“Right, Paul, when I said you should give me a straight answer maybe I should’ve specified that we keep it down to one sentence.” Paul looked back, blankly. “The glass, Paul?”
“Oh, right. Well Becky tripped over this table cloth and dropped a tray of drinks all over the customers who were sitting at this table.”
The man frowned and sniffed the piece of glass and then waved it in front of his little torch, which Paul had started to think maybe wasn’t a torch at all.
“Any flashes of light or strange noises?”
“Paul, this is very important.” The man stared intently into Paul’s eyes until he started to feel distinctly unnerved. “What happened to the customers?”
“Well they left, didn’t they. Can’t say I blame them. That young girl was soaked to the skin. She was nice enough about it of course, but I think her clothes are ruined.” But Paul realised he was talking to himself as the bell jingled again and he saw a flash of brown outside as the man hurried away down the street.
“Well I think you were right about him being a nutter, Becky,” he called over his shoulder.
“Yeah, I heard,” said Rebecca as she walked up behind him. “What a freak eh? But you know those customers you were talking about? You were wrong about them.”
“What do you mean?”
“They didn’t leave. Well the guy did. Which was a shame coz he was well fit. But his girlfriend’s still here. She’s in the toilet trying to clean the stain on her shirt.”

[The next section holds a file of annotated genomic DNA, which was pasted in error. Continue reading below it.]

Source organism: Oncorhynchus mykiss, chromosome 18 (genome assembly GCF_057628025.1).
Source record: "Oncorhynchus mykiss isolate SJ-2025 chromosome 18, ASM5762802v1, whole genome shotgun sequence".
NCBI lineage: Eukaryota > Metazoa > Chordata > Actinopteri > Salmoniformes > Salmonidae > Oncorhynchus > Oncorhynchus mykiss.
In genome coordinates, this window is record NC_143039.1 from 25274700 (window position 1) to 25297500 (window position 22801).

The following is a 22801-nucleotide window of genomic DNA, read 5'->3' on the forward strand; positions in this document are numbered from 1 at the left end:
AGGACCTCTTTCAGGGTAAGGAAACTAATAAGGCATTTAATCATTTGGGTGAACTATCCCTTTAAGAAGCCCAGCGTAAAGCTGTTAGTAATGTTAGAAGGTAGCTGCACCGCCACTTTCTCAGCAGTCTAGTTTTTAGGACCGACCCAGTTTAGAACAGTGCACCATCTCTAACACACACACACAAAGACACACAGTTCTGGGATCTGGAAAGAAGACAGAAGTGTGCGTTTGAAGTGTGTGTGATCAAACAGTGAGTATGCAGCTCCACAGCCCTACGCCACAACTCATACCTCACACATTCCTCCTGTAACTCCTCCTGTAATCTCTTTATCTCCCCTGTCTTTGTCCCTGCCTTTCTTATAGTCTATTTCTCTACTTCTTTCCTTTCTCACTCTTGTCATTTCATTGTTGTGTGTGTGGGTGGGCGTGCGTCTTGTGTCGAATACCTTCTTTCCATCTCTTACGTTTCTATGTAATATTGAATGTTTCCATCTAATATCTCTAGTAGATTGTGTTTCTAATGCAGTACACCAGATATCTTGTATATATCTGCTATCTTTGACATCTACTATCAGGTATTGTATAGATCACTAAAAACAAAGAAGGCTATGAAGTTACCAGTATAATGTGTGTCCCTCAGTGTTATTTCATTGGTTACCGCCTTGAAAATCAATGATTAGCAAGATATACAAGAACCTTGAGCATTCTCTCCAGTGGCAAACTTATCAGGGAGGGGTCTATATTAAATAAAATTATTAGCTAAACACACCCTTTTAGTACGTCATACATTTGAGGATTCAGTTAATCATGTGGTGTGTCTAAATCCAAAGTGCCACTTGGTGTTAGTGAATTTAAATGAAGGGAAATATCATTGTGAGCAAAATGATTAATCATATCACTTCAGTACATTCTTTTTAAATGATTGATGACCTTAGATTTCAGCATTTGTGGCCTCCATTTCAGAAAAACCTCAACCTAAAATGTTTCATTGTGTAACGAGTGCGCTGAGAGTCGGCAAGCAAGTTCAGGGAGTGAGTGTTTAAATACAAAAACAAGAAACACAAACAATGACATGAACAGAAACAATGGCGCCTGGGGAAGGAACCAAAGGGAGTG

Rose had been scrubbing for the past 20 minutes but all she’d managed to do was soak her blouse and make the dark stain look bigger. How was she supposed to go back to work looking like this? Mickey had had to head back to the garage in order to avoid a bollocking from his boss and now she was stuck on her own in a restaurant loo with cola all down her front. The only course of action open to her it seemed was to lock herself in a cubicle and wait till the day was over.
But as she headed for the hand dryer in an attempt to dry out her top something took hold of her. A compulsion; an urge that told her she had to leave right now. She had to get out of this toilet and into the street. Something was there. The important thing that she’d forgotten about was right outside.
She grabbed her bag and rushed from the toilet, ignoring the over-the-top apologies from the restaurant owner, barely hearing the jingle of the bell as she ran out of the front door.
And it was at that moment, as she stood on the street in the pouring rain, her blouse stained and sopping wet that the realisation struck her. She looked like a fool.
Rose held back a giggle. What in the world had got into her? Reaching into her bag, she fished out her umbrella and set off back to work. She would buy a new blouse from the sale rack and put this afternoon’s silliness behind her. Rose ducked her head under the brolly and began walking in the direction of the tube station. She didn’t see the swirl of brown coat tails as they disappeared into the swarm of the crowd.